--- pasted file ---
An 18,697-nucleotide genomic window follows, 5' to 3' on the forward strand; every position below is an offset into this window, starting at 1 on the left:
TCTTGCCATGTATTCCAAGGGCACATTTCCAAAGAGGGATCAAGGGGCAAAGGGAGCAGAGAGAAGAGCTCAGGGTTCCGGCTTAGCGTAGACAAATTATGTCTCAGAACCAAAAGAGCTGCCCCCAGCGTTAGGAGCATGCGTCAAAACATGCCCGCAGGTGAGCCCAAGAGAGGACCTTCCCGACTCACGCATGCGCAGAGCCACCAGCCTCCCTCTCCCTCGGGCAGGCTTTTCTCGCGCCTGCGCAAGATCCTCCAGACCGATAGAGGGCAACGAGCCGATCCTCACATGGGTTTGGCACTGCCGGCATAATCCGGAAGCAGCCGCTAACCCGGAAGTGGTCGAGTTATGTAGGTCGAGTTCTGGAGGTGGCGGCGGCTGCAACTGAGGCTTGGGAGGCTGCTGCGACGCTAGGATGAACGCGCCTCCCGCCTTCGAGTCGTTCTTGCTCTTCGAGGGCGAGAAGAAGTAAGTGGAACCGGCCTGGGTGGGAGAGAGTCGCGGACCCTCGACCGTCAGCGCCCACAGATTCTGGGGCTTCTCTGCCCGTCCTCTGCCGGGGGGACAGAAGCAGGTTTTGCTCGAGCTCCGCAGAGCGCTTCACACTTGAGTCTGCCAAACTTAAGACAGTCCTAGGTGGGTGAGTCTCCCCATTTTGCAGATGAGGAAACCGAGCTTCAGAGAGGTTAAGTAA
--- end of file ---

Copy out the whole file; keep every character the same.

An 18,697-nucleotide genomic window follows, 5' to 3' on the forward strand; every position below is an offset into this window, starting at 1 on the left:
TCTTGCCATGTATTCCAAGGGCACATTTCCAAAGAGGGATCAAGGGGCAAAGGGAGCAGAGAGAAGAGCTCAGGGTTCCGGCTTAGCGTAGACAAATTATGTCTCAGAACCAAAAGAGCTGCCCCCAGCGTTAGGAGCATGCGTCAAAACATGCCCGCAGGTGAGCCCAAGAGAGGACCTTCCCGACTCACGCATGCGCAGAGCCACCAGCCTCCCTCTCCCTCGGGCAGGCTTTTCTCGCGCCTGCGCAAGATCCTCCAGACCGATAGAGGGCAACGAGCCGATCCTCACATGGGTTTGGCACTGCCGGCATAATCCGGAAGCAGCCGCTAACCCGGAAGTGGTCGAGTTATGTAGGTCGAGTTCTGGAGGTGGCGGCGGCTGCAACTGAGGCTTGGGAGGCTGCTGCGACGCTAGGATGAACGCGCCTCCCGCCTTCGAGTCGTTCTTGCTCTTCGAGGGCGAGAAGAAGTAAGTGGAACCGGCCTGGGTGGGAGAGAGTCGCGGACCCTCGACCGTCAGCGCCCACAGATTCTGGGGCTTCTCTGCCCGTCCTCTGCCGGGGGGACAGAAGCAGGTTTTGCTCGAGCTCCGCAGAGCGCTTCACACTTGAGTCTGCCAAACTTAAGACAGTCCTAGGTGGGTGAGTCTCCCCATTTTGCAGATGAGGAAACCGAGCTTCAGAGAGGTTAAGTAA